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Sunday, July 24, 2011

Album Review: In Flames - Sounds of a Playground Fading

In Flames - Sounds of a Playground Fading
2011 Century Media
Ray Van Horn, Jr.



At this point in time, long-tenured metal acts such as In Flames now comprise the genre's collegiate elite, if you will. One of the classier bands from this generation, In Flames represents a stylized ascension from proto death metal to a bombastic expression of pop-influenced heaviness.

Those who've followed In Flames since the nineties on their Lunar Strain and Subterranean albums have been unapologetic in their condemnation of the band's borderline mainstream transformation as of 2004's Soundtrack to Your Escape. Unfathomable that "The Quiet Place" actually struck the FM charts, yet commercial radio has since backed off from In Flames for whatever reason. Come Clarity was a hot seller for the band even without AOR assistance, yet the group more or less suffered the same brief shrug-off by many fans as did Shadows Fall during their album cycle for 2007's Threads of Life. Obviously, Shad rebounded in spectacular fashion with Retribution and won their fans back.

While 2000's Clayman is usually the album most of In Flames' core audience cites as their favorite, credit should go where it's due. In Flames may have struck a certain formula in transition, but as of their latest offering, Sounds of a Playground Fading, there is an unwavering attention to detail and harmony amidst the planted aggression. Even with departed guitarist Jesper Stromblad leaving a questionable void in the band, the shaken-up components of In Flames have answered remarkably well with Sounds of a Playground Fading.

The agreeable title of the record rings of the nuclear fallout scene in Terminator 2 and In Flames have become so adept at creating ear-tingling aquaducts you can feel a T-1000 squishing up behind you. Judgment Day? Inherently implied by the lyrics of Sounds of a Playground Fading, yet judgment day is well upon In Flames themselves. Whether they feel it or not, this album is critical to their future, partly due to the loss of Stromblad from their ranks, but also for their continued mass acceptance.

As it turns out, Sounds of a Playground Fading is the sound of youth for the youth. It is a mandatory summer vacation album for the world's teenagers, which is not to say In Flames have written an alienating album for everybody else, demographically-speaking. There's a pitch, a cadence, a verve to Sounds of a Playground Fading that carries the soaring vocals of Anders Friden and the brushy note picking of Bjorn Gelotte into pastures that could've been maudlin given the group's internal shake-ups.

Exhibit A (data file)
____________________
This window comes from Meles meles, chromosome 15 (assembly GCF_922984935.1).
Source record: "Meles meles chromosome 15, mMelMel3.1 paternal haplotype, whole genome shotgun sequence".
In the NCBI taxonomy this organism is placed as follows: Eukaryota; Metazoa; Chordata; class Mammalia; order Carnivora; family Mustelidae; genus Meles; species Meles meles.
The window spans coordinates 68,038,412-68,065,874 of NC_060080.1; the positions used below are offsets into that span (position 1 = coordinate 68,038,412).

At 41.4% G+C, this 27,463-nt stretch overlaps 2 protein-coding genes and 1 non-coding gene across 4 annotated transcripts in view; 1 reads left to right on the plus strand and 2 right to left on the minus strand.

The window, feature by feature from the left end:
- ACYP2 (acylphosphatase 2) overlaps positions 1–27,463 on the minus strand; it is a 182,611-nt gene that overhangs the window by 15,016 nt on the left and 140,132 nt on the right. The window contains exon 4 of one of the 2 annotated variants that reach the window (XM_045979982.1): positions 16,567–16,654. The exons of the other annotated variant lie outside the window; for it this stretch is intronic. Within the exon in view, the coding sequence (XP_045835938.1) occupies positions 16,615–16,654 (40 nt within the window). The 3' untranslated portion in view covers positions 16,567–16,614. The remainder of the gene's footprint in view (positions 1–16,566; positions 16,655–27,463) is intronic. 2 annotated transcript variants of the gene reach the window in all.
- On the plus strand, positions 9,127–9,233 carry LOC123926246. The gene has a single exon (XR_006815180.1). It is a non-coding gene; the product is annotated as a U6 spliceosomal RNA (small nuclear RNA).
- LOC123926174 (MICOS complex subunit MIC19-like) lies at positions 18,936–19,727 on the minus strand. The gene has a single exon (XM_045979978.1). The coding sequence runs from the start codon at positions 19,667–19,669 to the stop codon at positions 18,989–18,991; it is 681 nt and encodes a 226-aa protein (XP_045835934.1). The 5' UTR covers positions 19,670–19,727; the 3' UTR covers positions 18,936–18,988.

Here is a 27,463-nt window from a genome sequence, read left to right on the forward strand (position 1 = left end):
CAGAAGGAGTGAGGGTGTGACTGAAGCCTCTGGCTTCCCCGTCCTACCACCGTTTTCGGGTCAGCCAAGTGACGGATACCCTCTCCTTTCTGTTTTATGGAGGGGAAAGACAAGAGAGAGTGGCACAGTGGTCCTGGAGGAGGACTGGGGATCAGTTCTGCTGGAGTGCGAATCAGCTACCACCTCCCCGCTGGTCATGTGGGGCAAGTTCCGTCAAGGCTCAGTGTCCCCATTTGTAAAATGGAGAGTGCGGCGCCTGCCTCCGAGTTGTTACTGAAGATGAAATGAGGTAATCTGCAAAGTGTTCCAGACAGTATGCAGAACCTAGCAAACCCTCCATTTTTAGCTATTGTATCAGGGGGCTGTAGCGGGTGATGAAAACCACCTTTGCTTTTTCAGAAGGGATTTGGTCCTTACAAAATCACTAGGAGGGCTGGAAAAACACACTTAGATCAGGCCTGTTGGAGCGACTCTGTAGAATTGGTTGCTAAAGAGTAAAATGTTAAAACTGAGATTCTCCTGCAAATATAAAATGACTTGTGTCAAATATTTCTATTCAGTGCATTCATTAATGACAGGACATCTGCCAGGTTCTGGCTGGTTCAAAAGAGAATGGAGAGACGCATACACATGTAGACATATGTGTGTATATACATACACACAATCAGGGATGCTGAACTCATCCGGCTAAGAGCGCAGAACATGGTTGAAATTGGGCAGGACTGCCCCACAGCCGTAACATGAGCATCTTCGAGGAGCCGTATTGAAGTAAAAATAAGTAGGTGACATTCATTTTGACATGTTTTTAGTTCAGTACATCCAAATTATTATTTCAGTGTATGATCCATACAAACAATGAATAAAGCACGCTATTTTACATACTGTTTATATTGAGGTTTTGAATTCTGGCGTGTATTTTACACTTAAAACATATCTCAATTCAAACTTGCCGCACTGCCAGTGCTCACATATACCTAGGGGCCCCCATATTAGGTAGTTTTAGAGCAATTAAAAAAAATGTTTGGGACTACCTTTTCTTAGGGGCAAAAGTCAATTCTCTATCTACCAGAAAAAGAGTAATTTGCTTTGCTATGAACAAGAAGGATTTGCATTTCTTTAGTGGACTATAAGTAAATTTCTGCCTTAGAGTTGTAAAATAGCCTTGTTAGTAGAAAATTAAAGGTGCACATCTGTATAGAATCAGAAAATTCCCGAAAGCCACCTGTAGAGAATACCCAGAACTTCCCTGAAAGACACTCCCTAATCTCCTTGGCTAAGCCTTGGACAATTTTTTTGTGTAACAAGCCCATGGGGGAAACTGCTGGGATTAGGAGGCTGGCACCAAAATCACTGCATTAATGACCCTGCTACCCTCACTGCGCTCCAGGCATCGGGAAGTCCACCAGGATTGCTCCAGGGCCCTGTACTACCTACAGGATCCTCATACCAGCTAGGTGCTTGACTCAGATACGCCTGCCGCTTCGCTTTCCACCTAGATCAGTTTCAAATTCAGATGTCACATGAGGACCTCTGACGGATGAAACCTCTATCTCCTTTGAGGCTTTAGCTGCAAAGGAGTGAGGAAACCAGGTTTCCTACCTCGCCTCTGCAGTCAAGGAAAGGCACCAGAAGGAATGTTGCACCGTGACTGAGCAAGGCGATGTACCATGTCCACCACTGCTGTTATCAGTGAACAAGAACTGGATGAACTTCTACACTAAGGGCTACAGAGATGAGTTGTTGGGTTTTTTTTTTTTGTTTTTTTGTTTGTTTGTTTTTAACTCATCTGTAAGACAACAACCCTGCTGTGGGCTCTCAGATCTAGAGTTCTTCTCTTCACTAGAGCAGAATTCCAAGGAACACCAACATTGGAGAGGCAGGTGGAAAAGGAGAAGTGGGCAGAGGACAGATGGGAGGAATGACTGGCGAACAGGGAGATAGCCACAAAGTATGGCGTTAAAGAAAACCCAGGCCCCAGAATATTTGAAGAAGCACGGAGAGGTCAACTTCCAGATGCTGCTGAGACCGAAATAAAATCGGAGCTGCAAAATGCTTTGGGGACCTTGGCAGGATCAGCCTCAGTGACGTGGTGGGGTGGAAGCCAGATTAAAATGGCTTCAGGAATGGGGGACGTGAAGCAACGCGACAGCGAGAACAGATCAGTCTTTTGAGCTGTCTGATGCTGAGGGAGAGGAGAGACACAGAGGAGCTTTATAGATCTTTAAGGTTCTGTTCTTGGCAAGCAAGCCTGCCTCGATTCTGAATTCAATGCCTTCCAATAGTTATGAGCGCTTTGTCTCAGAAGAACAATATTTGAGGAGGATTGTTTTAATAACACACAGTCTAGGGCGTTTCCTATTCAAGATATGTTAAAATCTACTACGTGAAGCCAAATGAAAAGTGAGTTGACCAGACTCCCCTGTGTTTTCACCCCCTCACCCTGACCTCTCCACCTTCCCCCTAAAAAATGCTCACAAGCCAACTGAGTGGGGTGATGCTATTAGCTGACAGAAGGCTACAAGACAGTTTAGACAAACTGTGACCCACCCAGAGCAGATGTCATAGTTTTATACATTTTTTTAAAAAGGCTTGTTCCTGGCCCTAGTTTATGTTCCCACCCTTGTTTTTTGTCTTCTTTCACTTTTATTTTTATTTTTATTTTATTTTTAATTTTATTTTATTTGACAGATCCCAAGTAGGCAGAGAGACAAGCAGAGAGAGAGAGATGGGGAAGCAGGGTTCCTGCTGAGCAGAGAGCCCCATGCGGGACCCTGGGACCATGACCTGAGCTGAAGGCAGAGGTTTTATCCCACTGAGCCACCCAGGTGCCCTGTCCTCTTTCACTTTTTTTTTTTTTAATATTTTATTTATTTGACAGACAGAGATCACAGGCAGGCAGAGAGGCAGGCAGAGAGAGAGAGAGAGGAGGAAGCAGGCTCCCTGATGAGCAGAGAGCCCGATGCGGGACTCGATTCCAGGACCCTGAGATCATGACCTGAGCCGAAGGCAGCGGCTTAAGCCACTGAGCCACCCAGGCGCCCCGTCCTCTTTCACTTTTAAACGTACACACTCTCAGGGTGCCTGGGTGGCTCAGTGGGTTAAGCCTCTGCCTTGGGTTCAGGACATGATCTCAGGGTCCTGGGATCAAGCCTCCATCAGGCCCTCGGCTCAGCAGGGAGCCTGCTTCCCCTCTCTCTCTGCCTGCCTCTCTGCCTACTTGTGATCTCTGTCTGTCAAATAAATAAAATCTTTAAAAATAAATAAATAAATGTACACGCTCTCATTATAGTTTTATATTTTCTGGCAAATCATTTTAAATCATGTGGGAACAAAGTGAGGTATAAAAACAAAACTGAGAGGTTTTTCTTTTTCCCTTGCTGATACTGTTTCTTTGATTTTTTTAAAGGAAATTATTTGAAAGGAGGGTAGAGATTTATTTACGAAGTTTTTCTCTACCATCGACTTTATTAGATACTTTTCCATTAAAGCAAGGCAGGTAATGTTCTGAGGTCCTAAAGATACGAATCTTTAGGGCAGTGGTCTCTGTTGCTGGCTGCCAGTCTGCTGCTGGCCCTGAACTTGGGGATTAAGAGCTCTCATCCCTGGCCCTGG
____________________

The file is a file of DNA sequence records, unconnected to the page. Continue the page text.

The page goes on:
When you hear the aspirant choruses of "Where the Dead Ships Dwell," they present a diverse hopefulness beyond the trudging verses. It speaks to the young looking for an identity, and it speaks to those more traveled. The groovy twin solos from Gelotte and new addition Niclas Engelin voice all the song hopes to accomplish, while Friden places a majestic croon overtop the grinding riffs and submerged electronics by Orjan Ornkloo.

The fascinating element to Sounds of a Playground Fading is the frequency in which In Flames varies the duality of depression and self-composure. "The Attic" comes off subdued in nature with a programmed beat and hollow synths beneath a primary guitar melody and a restrained near-whisper from Friden. Still, it resonates with a hint of strange satisfaction amidst the conveyed barrenness.

All over this album, In Flames turns anger into near-righteousness. A song like "Darker Times" flogs yet it strides while Anders Friden sings about fabricated self-pity. The longer the song goes (and it's not a long cut at 3:25), you hear In Flames rise above what's implied to offer their listeners the chance to buck up and smile. Perhaps it's well to assume their own recent trials are reflected and purged on Sounds of a Playground Fading. By the time the textured exhalations of "A New Dawn" arrives towards the close of the album, congratulations are well-earned between the dramatic keyboard flushes and the chamber fugue accompaniment that splices the nodding grind of the song. Beautiful stuff.

Best of all, Daniel Svensson keeps the album on a perpetual throb. He's particularly effective on the head-crashing fluxes of "Deliver Us," "Sounds of a Playground Fading," "Where the Dead Ships Dwell," "A New Dawn" and the speedier rushes of "The Puzzle" and "Enter Tragedy."

Stretching out of their scheme on the last number, "Liberation," In Flames steps up to a funk rhythm nobody could ever have expected from them. "Liberation" is a snappy pimp roll to deliver its live in the moment message, a fitting uptempo closing argument to a smartly-balanced postulation between tragedy and victory.

Victory belongs to In Flames with Sounds of a Playground Fading. Stripped down in some respects, embossed with grandiosity in others, this is a poised example of a band professing a higher road on record and choosing to follow their own advice straight to a happy conclusion.

Rating: ****

4 comments:

cjk_44 said...

this one's better than "A Sense of Purpose" - Gelotte gets credit for solid songwriting. this may not be the band i fell in love with so many years ago, but they're pretty solid even now.

Ray Van Horn, Jr. said...

Not everyone's at peace with the directions In Flames have taken, but I feel like they've strangely mastered the fine line between pop and metal without selling out.

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It has a great album cover. I haven't listened their music. I bet that it is a great album thanks for the recommendation.

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